It takes a certain kind of organization to make money and develop its people in equal measure. The national PR agency, InkHouse, recently created Hindsight 2020, a book of essays written by the team about moments of consciousness that opened them up to new points of view. According to CEO, Beth Monaghan, such moments of clarity are important in PR because new connections are the essence of stories that allow someone else’s experience to exist next to our own. That is the very job of PR, to bring people and ideas together.
As the coach and developmental editor for Hindsight, I oriented prospective writers to the judging criteria. This criteria would be used to select the top 20 entries for inclusion in the book—and eventually the top three winners as well. Each essay was scored in four categories, with a maximum amount of 25 points per category: VOICE, STRUCTURE, PROFICIENCY, and IMPACT.
VOICE, or: How well the writer’s unique voice comes through in content and expression.
- Since this was a work setting, the first thing to tackle was how comfortable authors felt to liberate their voice. Wasn’t this work, after all? How close did they want to allow their co-workers to get? I encouraged them, wherever appropriate, to get personal. This was the kind of workplace in which people really did want to get to know each other, and not just use inside information to seize a weakness and climb past someone else on the corporate ladder.
- Trying too hard is an inherent turnoff for audiences in both PR and in essay writing, so I tried to steer writers away from trying to impress. At the same time, it wouldn’t do to go to the opposite pole and try to shock anybody on purpose, to put the chip on the shoulder on full display.
- Rather, they were encouraged to consider who their true audience members were. Was there one person at work who got them? Who can you tell your truth to? Who raises your frequency? Who calls you to account? Who loves you at your best?
- Because see, here’s the thing: There is no such thing as voice in the abstract—there is only tone of voice. Or to put it another way, you don’t look for your voice; you find your audience. And then the tone you take to ring some bells for them, that is what delivers a great sentence. And another one…
STRUCTURE, or: How well the piece evolves around its theme, balances digressions, and creates links and repetitions.
- For readers of this blog, it will come as no surprise that I recommend honing in on one’s theme as the key to structure. The overarching theme of Hindsight was a moment of clarity that opened the author up to another point of view, a new perspective, or a new curiosity. It could be a historical event, a moment in their life, or their work. Writers then chose a personalized embodiment of that theme.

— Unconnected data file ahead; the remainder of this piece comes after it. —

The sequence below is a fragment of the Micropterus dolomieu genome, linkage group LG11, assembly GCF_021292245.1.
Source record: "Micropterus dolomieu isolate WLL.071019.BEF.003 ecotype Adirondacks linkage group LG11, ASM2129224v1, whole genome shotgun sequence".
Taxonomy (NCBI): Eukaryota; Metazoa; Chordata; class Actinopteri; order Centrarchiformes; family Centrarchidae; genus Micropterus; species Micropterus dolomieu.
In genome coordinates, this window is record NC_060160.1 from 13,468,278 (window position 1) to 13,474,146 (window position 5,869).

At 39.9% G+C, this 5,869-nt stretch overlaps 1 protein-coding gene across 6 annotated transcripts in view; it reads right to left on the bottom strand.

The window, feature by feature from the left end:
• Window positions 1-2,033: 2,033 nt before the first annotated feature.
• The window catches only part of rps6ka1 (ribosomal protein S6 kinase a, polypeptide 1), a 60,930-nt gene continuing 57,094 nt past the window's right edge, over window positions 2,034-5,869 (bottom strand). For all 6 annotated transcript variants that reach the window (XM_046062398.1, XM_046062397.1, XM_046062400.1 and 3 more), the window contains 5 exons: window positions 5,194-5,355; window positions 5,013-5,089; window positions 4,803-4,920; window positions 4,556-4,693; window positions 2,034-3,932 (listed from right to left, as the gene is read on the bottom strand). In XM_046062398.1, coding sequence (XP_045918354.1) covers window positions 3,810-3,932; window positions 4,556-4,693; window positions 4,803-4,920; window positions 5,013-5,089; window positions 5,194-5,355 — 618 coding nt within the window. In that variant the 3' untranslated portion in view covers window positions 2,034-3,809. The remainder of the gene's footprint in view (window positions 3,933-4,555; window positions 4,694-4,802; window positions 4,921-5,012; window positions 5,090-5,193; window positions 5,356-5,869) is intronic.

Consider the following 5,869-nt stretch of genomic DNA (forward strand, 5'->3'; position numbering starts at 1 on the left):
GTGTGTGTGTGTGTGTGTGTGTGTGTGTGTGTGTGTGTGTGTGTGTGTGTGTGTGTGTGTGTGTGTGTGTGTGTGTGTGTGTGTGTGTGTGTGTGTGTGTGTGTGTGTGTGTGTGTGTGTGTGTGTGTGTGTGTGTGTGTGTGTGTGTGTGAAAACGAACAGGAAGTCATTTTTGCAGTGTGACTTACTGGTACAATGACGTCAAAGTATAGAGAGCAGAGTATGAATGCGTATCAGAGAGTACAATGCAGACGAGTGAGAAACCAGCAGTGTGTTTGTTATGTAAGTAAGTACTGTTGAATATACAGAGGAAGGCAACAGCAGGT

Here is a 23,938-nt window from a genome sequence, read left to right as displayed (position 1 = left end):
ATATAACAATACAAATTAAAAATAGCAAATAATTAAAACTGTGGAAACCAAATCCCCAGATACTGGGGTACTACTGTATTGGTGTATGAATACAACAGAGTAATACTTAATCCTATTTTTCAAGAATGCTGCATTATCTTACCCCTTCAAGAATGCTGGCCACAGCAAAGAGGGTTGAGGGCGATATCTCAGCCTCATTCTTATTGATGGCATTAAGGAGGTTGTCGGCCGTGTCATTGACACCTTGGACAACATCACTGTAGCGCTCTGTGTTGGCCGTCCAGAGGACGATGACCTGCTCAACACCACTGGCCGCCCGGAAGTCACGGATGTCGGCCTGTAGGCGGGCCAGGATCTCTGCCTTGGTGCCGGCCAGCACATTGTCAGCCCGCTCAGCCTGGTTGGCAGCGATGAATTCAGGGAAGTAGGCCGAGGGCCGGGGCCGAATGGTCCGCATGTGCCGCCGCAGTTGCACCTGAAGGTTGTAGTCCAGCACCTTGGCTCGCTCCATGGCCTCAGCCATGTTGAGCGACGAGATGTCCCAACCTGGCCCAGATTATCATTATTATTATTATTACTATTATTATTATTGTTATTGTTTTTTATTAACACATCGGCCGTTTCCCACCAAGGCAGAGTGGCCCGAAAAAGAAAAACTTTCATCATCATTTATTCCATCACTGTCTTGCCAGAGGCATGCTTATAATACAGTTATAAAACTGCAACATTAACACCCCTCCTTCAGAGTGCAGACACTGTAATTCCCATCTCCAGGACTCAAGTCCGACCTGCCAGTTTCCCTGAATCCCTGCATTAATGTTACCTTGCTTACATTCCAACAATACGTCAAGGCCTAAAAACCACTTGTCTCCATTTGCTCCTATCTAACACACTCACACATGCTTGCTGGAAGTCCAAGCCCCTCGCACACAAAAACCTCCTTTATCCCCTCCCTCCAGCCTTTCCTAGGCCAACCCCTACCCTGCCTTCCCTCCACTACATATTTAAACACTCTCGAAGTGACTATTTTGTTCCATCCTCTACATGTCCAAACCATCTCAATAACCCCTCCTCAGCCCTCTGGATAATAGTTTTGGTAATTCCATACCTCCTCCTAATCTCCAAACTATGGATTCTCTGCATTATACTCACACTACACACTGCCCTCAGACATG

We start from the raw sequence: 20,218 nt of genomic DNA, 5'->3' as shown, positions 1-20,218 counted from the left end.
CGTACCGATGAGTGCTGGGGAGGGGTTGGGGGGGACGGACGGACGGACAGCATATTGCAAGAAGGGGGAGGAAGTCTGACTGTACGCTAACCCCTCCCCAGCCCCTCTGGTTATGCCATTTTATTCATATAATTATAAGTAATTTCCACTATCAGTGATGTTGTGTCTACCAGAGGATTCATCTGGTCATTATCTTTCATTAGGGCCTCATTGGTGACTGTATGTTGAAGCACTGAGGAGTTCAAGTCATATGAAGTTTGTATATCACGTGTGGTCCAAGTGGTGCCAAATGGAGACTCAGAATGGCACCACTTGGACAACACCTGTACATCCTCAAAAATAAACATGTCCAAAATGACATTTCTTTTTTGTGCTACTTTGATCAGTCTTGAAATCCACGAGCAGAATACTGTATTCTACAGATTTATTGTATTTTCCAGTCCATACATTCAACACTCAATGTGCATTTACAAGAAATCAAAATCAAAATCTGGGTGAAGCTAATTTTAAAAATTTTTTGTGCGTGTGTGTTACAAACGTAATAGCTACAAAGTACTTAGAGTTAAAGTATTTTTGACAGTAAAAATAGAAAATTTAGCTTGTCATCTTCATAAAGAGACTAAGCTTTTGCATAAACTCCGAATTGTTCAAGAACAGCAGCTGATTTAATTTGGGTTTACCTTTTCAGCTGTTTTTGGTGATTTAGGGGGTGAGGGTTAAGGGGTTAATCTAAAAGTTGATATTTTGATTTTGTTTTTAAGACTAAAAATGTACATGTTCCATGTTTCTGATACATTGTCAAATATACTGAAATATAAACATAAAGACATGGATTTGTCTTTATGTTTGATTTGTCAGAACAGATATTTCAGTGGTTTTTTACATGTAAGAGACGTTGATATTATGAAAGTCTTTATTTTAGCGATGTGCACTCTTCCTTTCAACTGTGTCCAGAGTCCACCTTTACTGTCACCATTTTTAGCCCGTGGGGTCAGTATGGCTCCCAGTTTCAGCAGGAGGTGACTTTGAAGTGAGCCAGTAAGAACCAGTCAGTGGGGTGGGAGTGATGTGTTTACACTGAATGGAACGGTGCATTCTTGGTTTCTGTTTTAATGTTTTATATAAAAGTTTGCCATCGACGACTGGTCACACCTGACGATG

- When presented with such a topic, you may have more than one possibility floating around your head. If that was the case, I recommended trying out several possibilities—and being honest about which one really had your heart and mind. Where the writing goes, the writer needs to go after it.
- Once a moment of clarity was chosen, it was examined; when examined, it was seen to be actually a series of moments. Scenes, if you will. I ran through the five definitions of scene to help generate first draft material, select second draft material and hone third draft material.
- Finally, we discussed placing those scenes in either chronological or narrative order. We took it as a matter of aesthetic faith that there was a perfect order for one’s chosen scenes that would best relate a moment of clarity that had stayed with its author.
PROFICIENCY: Or, Proper sentence and narrative structure; capable handling of facts and research where necessary.
- Since we were exploring writing within a public relations environment, it was important to place the essay in the wider context of the world. Such “data” could include findings from a study, a quote from an expert, or statistics that would bring in a degree of objectivity.
- We didn’t cover topics like grammar or consistency of stylistic usage, but we did touch on how to use the drafting process to bring out clarity in their work. Earlier drafts sometimes can only ask a question that the later drafts will answer. Working on an essay five times will make it stronger than working on it once. That sort of thing.
IMPACT: Or, Effect on the reader in terms of opens up a new point of view/curiosity.
- I loved this criteria for judging. At the same time, an author will never know that. Or rather, the only way to assess what topic and approach will move others is to assume if it really relates to you, it will relate to us.
- The question then becomes: What’s in it for me? Which topic, which aspect of that topic will lead to greater self-knowledge? What are you still trying to understand? If you ask yourself a key question, readers may ask it of themselves.
- To get the answer, of course, you have to open yourself up. You have to allow yourself to be changed. What space do you want to move into? Where is the energy coming from that needs to be liberated? Or to put it another way, in order to make something interesting to other people, you may have to scare the shit out of yourself first.